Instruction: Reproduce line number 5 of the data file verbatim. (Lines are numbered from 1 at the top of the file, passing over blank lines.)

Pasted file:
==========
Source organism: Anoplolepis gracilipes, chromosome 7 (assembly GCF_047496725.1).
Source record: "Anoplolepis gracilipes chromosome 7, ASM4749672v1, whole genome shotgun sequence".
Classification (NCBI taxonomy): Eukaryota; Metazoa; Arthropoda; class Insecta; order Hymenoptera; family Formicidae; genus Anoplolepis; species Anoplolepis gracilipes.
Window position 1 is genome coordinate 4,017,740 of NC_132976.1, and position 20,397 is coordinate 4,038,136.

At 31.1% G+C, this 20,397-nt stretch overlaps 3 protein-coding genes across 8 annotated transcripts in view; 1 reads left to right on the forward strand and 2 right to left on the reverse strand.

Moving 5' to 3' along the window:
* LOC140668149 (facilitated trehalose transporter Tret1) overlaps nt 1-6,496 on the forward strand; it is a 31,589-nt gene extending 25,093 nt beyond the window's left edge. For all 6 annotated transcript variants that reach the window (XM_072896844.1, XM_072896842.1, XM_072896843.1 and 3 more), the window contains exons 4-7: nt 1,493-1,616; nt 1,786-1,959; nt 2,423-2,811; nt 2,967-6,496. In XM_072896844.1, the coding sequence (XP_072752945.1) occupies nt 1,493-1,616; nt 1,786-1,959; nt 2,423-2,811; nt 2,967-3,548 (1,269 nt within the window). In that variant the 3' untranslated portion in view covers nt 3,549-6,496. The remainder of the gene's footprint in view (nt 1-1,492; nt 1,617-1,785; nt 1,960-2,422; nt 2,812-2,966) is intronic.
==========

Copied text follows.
At 31.1% G+C, this 20,397-nt stretch overlaps 3 protein-coding genes across 8 annotated transcripts in view; 1 reads left to right on the forward strand and 2 right to left on the reverse strand.